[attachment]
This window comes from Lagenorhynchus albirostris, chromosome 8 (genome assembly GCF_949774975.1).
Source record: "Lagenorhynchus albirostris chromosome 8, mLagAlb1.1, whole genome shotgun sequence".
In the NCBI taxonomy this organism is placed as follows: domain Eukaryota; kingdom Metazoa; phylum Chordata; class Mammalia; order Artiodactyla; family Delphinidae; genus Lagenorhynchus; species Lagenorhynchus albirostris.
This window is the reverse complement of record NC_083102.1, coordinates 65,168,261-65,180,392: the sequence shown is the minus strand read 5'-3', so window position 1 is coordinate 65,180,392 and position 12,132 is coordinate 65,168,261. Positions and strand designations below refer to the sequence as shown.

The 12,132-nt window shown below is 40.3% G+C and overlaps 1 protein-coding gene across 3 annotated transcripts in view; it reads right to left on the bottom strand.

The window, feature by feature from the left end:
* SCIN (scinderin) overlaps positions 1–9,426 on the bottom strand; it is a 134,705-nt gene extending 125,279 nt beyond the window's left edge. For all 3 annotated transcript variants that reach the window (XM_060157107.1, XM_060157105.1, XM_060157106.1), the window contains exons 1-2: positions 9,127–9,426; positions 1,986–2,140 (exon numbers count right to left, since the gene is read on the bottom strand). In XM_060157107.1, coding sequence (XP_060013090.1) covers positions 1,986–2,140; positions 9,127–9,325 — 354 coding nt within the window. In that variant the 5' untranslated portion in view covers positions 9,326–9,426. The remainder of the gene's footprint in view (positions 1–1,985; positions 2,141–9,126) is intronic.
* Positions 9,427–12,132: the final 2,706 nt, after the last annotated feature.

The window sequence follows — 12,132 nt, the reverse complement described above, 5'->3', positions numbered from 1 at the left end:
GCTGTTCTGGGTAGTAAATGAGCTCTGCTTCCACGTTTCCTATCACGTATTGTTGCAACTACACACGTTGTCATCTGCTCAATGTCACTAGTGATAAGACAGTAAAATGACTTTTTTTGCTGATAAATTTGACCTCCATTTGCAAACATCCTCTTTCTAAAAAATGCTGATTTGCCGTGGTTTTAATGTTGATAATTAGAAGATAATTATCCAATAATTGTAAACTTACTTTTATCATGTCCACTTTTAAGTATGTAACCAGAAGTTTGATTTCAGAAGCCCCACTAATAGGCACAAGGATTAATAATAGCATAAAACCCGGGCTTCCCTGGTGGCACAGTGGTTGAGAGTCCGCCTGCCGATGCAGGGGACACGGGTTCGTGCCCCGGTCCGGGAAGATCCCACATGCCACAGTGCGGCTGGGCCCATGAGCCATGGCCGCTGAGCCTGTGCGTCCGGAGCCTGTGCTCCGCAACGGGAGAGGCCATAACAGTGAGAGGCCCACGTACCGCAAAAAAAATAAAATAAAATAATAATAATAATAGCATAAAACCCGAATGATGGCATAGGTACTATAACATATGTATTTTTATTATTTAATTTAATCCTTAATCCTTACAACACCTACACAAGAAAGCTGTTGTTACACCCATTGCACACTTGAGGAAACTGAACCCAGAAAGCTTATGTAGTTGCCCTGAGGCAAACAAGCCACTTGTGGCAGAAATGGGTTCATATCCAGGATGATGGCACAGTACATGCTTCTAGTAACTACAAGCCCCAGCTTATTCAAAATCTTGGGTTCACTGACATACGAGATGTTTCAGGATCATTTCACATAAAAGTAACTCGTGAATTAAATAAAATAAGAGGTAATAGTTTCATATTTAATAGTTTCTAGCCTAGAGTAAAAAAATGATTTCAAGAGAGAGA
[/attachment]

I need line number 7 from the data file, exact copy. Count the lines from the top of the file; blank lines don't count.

* SCIN (scinderin) overlaps positions 1–9,426 on the bottom strand; it is a 134,705-nt gene extending 125,279 nt beyond the window's left edge. For all 3 annotated transcript variants that reach the window (XM_060157107.1, XM_060157105.1, XM_060157106.1), the window contains exons 1-2: positions 9,127–9,426; positions 1,986–2,140 (exon numbers count right to left, since the gene is read on the bottom strand). In XM_060157107.1, coding sequence (XP_060013090.1) covers positions 1,986–2,140; positions 9,127–9,325 — 354 coding nt within the window. In that variant the 5' untranslated portion in view covers positions 9,326–9,426. The remainder of the gene's footprint in view (positions 1–1,985; positions 2,141–9,126) is intronic.